In terms of who is shepherding these prospective techs into the workforce, TechForce found that two-year public schools and private, for-profit two-year schools graduate the most diesel techs. Public, two-year institutions saw 5,633 graduates while private, for-profit, two-year schools graduated 2,660. This discrepancy could be due to how the report logged 217 public, two-year institutions in comparison to the 26 private, for-profit, two-year schools. However, private schools did have a higher average of graduates per school than public ones, at 108 and 30 completions, respectively.

According to the report, WyoTech produced the most postsecondary diesel graduates with 343, followed by the University of Northwestern Ohio, the Universal Technical Institute of Arizona Inc., and Gateway Community and Technical College.

George Arrants, vice president of the ASE Education Foundation, noted that any successful diesel program, high school or above, excels at communicating potentail career paths to their students.

"The number one reason for high school students not to take the next course offered in succession is not schedule conflicts; it's no defined career path," Arrants said. "With this generation, they're not looking for a 10- or 20-year career path. They're looking for a six-month, 12-month, 18-month, or two-year [path and asking] ‘If I work with you for a year, what do I get?’”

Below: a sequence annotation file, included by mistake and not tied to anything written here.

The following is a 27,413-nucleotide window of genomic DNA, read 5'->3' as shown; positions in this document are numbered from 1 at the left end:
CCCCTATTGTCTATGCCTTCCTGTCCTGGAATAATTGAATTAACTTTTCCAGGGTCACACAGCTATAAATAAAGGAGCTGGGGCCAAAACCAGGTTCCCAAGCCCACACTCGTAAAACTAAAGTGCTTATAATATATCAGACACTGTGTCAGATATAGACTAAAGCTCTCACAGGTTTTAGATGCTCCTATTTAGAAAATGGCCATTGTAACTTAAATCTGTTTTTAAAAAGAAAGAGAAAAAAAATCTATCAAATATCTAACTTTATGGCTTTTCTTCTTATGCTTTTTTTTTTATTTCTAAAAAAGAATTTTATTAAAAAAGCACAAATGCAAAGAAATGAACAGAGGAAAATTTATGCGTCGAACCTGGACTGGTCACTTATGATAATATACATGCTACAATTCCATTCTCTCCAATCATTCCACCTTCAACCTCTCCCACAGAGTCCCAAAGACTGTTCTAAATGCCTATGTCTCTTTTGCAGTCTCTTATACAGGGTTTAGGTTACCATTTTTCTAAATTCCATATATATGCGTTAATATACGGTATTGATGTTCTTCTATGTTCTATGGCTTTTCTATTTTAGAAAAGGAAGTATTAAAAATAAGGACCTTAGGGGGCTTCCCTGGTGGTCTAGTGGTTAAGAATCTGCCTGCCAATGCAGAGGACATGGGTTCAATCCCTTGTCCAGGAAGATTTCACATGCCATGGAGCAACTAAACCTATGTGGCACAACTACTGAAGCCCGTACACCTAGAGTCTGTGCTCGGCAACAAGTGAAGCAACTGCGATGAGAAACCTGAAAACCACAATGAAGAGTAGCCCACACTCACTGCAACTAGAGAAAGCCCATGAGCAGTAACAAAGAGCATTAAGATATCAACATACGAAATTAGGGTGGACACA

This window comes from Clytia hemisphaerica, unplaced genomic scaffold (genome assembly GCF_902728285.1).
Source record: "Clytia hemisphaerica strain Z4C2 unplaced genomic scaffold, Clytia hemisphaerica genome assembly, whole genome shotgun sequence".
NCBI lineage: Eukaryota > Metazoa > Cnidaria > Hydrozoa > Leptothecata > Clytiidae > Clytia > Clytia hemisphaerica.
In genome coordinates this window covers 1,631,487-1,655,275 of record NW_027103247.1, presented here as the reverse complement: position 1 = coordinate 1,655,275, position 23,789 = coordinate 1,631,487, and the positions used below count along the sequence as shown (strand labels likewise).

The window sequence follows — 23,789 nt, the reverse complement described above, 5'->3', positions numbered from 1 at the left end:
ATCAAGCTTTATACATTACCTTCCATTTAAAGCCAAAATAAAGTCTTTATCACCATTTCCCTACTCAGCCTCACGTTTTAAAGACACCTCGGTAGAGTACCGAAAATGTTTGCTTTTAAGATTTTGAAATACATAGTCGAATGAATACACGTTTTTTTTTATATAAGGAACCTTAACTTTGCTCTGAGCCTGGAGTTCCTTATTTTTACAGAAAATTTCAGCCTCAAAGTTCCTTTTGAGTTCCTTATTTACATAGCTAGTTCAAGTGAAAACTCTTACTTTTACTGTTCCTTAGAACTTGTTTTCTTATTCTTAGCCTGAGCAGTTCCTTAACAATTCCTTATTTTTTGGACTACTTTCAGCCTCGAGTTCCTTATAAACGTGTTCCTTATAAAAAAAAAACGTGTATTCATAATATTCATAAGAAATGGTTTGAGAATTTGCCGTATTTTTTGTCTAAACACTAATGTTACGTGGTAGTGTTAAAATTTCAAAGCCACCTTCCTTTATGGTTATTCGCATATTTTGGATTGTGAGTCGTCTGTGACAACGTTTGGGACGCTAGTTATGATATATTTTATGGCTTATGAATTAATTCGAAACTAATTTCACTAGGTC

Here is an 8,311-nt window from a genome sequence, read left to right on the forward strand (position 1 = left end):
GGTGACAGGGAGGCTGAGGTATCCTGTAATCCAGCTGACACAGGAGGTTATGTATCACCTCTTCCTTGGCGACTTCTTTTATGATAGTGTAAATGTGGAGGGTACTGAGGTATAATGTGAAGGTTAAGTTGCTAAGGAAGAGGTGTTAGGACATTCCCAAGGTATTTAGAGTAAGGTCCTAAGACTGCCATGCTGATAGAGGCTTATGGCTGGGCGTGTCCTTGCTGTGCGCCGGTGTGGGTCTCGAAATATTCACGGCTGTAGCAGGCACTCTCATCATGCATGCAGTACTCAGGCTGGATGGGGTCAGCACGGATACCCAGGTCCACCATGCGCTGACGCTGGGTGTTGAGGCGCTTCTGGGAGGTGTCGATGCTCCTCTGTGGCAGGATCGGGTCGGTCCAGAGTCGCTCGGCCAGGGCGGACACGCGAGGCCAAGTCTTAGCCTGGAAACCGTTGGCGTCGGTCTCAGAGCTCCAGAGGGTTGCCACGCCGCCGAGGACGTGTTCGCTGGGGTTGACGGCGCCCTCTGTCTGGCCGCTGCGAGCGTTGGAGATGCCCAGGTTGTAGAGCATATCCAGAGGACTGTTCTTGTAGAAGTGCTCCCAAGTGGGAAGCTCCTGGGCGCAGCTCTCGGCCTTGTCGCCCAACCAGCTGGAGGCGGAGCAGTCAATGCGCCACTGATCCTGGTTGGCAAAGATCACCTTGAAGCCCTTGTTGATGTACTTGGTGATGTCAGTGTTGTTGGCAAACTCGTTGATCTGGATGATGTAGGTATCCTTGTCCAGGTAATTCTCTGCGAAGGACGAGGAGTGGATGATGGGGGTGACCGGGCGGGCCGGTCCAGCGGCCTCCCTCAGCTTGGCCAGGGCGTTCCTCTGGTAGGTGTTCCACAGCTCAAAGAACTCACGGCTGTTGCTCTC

The schools that let their students know what the payoff will be after graduation are the ones who will see more completions, Arrants suggested.

Moving forward

Overall, while the increased number of diesel graduates is encouraging, it doesn’t mean that the industry can afford to let up on its recruiting and retention tactics. To that end, TechForce emphasized that the industry must continue to:

  • Engage with students, beginning in middle school
  • Build relationships with local school administrations
  • Utilize internships, mentorships, and apprenticeships
  • Provide funding for technical training scholarships
  • Push enrollment in post-secondary training programs

With these tactics, the diesel industry can continue to make a dent in the technician shortage. As long as shops focus on improving their retention and recruitment according to what works for them and their community, hopefully the number of needed techs will continue to decrease in years to come.

"The thing I tell employers is that the technician shortage is only as bad as it is for you," Arrants concluded. "It doesn't matter what the whole world needs. It matters what you need and what can you do differently to change that."

About the Author

Alex Keenan

Alex Keenan is an Associate Editor for Fleet Maintenance magazine. She has written on a variety of topics for the past several years and recently joined the transportation industry, reviewing content covering technician challenges and breaking industry news. She holds a bachelor's degree in English from Colorado State University in Fort Collins, Colorado.